Ultra Low Emission Zone

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Symbol on road signs informing drivers of the Ultra Low Emission Zone

The Ultra Low Emission Zone is a fee charged to the most polluting vehicles in Central London. Plans were laid out under Boris Johnson and introduced by Sadiq Khan on 8 April 2019. It led to the number of the worst polluting vehicles dropping from 35,600 to 23,000 and a 20% reduction in emissions in Central London.[1][2]

The zone will be expanded to cover the Inner London area within the North and South Circular roads from October 2021.

History[edit]

Sign warning drivers that they are about to enter the Ultra Low Emission Zone and Congestion Charging Zone

Plans for an ultra–low emissions zone were under consideration since 2014 under Mayor Boris Johnson.[3] In February 2017, Mayor Sadiq Khan announced plans to expand the Ultra Low Emission Zone (ULEZ) in April 2019 beyond Central London, one year ahead of schedule. Drivers do not pay both the ULEZ and the previous £10 T-charge, but they are still subject to the London Congestion Charge.[4][5] The money raised from the ULEZ is invested in the transport network and improving air quality in London.[6]

Introduction and effect[edit]

The zone was introduced in April 2019 and led to a 20% reduction in emissions by July 2019.[7][2]

Effect on vehicle numbers[edit]

The number of the worst polluting vehicles entering the zone each day dropped from 35,578, in March 2019, to 26,195 in April of the same year, after the charge was introduced.[8] The number further dropped to 23,054 in July 2019.[1] The proportion of vehicles which complied with the standards rose from 61% in March 2019 to 74% in September 2019.[9] It further rose to 85% in December 2020, including 90% for cars.[10]

The total number of vehicles entering Central London each day also dropped from over 102,000 in February 2017 to 89,000 in April 2019.[11]

Effect on air pollution[edit]

From 2016 to 2020, NO2 pollution dropped five times as quickly in Central London as it did in the rest of the UK.[12]

Reaction[edit]

The Ultra Low Emission Zone has been described as one of the most radical anti-pollution policies in the world.[13] A poll in April 2019 by YouGov found that 72% of Londoners supported using emissions charging to tackle both air pollution and congestion.[14] However, the Federation of Small Businesses said that many small firms were "very worried about the future of their businesses" as a result of the "additional cost burden".[7]

Current charging scheme[edit]

The £12.50 charge applies 24 hours a day every day of the year, and is based on European emission standards:

  • Motorbikes that do not meet Euro 3 standards (most vehicles pre-2007)
  • Petrol cars and vans that do not meet Euro 4 standards (most vehicles pre-2006)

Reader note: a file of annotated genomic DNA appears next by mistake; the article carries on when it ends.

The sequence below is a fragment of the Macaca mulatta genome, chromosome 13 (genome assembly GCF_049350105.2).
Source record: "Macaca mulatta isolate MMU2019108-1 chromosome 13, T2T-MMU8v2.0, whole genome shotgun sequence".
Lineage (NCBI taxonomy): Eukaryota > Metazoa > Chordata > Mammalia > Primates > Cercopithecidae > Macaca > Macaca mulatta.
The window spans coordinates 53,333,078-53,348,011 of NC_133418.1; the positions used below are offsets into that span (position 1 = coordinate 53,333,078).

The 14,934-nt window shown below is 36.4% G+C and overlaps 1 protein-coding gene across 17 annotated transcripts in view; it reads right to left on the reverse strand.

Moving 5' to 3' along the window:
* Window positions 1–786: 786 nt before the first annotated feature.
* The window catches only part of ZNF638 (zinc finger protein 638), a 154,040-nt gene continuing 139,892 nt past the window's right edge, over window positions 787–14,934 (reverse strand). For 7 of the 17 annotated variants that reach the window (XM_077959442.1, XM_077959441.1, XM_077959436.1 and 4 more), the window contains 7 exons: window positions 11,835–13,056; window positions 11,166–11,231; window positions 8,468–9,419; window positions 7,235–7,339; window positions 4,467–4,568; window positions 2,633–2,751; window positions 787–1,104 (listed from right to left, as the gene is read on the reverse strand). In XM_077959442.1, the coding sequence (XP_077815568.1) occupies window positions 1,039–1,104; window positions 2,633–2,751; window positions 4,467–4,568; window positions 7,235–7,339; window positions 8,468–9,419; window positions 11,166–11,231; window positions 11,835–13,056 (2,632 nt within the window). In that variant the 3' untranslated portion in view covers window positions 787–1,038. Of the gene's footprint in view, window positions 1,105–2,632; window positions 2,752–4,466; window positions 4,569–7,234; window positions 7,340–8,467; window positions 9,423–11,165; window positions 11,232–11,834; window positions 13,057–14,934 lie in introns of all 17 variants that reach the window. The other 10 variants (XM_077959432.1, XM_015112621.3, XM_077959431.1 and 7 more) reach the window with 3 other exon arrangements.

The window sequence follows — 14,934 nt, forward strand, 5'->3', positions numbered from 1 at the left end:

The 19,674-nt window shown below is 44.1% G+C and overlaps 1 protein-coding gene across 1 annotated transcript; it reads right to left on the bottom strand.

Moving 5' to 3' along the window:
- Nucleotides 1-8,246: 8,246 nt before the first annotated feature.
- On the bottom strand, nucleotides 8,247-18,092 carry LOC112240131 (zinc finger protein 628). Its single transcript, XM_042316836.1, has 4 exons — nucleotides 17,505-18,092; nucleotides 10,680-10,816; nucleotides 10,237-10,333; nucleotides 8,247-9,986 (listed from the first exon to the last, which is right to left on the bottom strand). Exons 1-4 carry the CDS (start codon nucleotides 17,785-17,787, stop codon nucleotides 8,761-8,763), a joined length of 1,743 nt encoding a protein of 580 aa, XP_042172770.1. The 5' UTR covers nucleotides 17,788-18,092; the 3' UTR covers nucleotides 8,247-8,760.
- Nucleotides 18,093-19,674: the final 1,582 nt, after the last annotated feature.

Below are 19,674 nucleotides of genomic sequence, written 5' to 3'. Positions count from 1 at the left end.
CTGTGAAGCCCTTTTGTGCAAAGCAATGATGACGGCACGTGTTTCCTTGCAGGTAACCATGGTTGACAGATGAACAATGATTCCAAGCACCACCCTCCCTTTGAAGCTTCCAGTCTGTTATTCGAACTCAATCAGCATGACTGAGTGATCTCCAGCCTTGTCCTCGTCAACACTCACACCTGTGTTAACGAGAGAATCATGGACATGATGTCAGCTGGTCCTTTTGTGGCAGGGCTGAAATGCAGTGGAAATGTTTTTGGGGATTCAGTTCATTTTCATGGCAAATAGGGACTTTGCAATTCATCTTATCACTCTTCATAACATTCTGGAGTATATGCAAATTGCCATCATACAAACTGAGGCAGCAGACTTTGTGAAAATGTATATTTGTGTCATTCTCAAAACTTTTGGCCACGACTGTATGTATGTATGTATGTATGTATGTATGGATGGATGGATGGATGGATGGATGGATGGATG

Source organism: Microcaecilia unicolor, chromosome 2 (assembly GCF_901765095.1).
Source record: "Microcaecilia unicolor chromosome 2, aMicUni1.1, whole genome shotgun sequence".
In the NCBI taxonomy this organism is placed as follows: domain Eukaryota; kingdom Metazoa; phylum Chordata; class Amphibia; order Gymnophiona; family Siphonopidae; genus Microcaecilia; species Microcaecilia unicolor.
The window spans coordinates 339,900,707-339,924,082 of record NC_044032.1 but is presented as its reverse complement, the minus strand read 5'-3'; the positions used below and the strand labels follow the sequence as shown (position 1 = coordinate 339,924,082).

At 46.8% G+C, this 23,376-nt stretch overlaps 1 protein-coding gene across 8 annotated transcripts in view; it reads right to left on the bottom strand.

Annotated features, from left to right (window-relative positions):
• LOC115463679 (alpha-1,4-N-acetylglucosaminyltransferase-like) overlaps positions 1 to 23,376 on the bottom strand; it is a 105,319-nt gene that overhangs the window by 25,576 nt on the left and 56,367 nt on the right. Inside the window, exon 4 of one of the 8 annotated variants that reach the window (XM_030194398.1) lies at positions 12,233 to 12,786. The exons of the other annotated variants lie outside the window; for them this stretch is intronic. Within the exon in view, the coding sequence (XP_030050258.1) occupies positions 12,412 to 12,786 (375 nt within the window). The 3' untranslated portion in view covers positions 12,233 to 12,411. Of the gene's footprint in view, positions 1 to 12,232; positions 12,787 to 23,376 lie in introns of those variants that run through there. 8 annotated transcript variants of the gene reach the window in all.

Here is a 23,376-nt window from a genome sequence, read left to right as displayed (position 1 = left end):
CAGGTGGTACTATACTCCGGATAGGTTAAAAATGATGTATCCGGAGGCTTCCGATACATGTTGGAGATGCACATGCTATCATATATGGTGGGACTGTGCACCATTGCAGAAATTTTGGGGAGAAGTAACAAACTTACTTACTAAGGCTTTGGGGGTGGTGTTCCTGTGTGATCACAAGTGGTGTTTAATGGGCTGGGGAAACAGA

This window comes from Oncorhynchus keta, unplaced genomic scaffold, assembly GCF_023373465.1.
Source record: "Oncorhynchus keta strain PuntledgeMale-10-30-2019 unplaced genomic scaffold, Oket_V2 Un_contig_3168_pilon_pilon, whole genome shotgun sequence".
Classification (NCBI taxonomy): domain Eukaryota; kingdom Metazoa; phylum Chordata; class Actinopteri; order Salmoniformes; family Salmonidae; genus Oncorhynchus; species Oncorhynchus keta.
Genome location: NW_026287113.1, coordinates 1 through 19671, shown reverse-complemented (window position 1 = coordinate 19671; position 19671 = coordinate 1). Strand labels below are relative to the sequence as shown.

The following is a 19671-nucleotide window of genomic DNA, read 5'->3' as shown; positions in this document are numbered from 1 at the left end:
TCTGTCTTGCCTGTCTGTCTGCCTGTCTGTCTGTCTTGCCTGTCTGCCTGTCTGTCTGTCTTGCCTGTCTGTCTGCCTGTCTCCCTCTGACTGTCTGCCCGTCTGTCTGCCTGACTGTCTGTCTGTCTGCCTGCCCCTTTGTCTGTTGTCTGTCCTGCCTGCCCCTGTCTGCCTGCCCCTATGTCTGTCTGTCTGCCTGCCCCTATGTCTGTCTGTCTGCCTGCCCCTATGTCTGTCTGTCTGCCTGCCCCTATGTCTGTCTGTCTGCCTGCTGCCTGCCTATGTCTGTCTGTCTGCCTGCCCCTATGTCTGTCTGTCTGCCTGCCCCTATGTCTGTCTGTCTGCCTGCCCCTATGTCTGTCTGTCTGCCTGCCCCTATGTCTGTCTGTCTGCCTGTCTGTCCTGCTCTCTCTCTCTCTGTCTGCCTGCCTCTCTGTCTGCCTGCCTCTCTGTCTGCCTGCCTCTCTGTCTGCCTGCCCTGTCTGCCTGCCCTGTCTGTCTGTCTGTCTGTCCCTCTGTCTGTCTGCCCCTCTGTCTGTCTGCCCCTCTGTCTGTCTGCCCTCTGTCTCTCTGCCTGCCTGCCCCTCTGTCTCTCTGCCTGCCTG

• Diesel cars and vans that do not meet Euro 6 standards (most vehicles pre-2015)
  • Buses, coaches and lorries must meet or exceed the Euro VI standard or pay £100 a day

Exemptions[edit]

Residents of the zone will not pay the charge until October 2021 as long as they are registered for the residents' Congestion Charge Discount and meet the T-charge standards. Vehicles in the "disabled" tax class are also exempt from the charge, as are London-licensed taxis, private hire vehicles which are wheelchair accessible and historic vehicles (over 40 years old). There are also exemptions for agricultural vehicles, military vehicles, certain types of mobile cranes and non-road going vehicles which are allowed to drive on the highway (e.g. excavators).[15]

Future expansion[edit]

The zone will be expanded to cover the Inner London area inside the North and South Circular roads from October 2021 so that it would cover an area containing 3.8 million people.[16][17] Once the zone is expanded, an estimated 100,000 cars, 35,000 vans and 3,000 lorries will be affected by the change.[18]

See also[edit]

References[edit]

  1. ^ a b "Central London Ultra Low Emission Zone - Four month report" (PDF).
  2. ^ a b "London pollution: High levels detected by 40% of capital's air quality". Evening Standard. July 23, 2019.
  3. ^ Fiona Harvey. "Diesel drivers may face higher costs in pollution battle". The Guardian. Retrieved 29 July 2014.
  4. ^ Mason, Rowena (17 February 2017). "London to introduce £10 vehicle pollution charge, says Sadiq Khan". The Guardian. Retrieved 23 February 2017.
  5. ^ Kimiko de Reytas-Tamura (17 February 2017). "A Push for Diesel Leaves London Gasping Amid Record Pollution". The New York Times. Retrieved 23 February 2017.
  6. ^ "World's first 24 hour Ultra Low Emission Zone starts in London". London City Hall. April 8, 2019.
  7. ^ a b "ULEZ: New pollution charge begins in London". April 8, 2019 – via www.bbc.com.
  8. ^ Taylor, Matthew (May 16, 2019). "ULEZ cuts number of worst polluting cars in central London" – via www.theguardian.com.
  9. ^ "Central London Ultra Low Emission Zone - Six Month Report" (PDF).
  10. ^ https://www.london.gov.uk/press-releases/mayoral/new-tighter-lez-standards-for-hgvs-in-london
  11. ^ "First month of Mayor's ULEZ sees 74 per cent of vehicles comply". London City Hall. May 16, 2019.
  12. ^ "5 times greater reduction in NO2 in London than rest of the country". London City Hall. August 7, 2020.
  13. ^ Edwards, Tom. "ULEZ: The most radical plan you've never heard of". BBC News Website. BBC. Retrieved 26 March 2019.
  14. ^ Taylor, Matthew; Sedghi, Amy (April 8, 2019). "Londoners support charging 'dirty' drivers, says air pollution study" – via www.theguardian.com.
  15. ^ Matters, Transport for London | Every Journey. "Discounts and exemptions". Transport for London.
  16. ^ "London Mayor confirms Ultra-Low Emission Zone will start in 2019". www.fleetnews.co.uk.
  17. ^ "ULEZ: The politics of London's air pollution". April 5, 2019 – via www.bbc.co.uk.
  18. ^ "Ultra-low emission zone comes into force in central London". ITV News. April 7, 2019.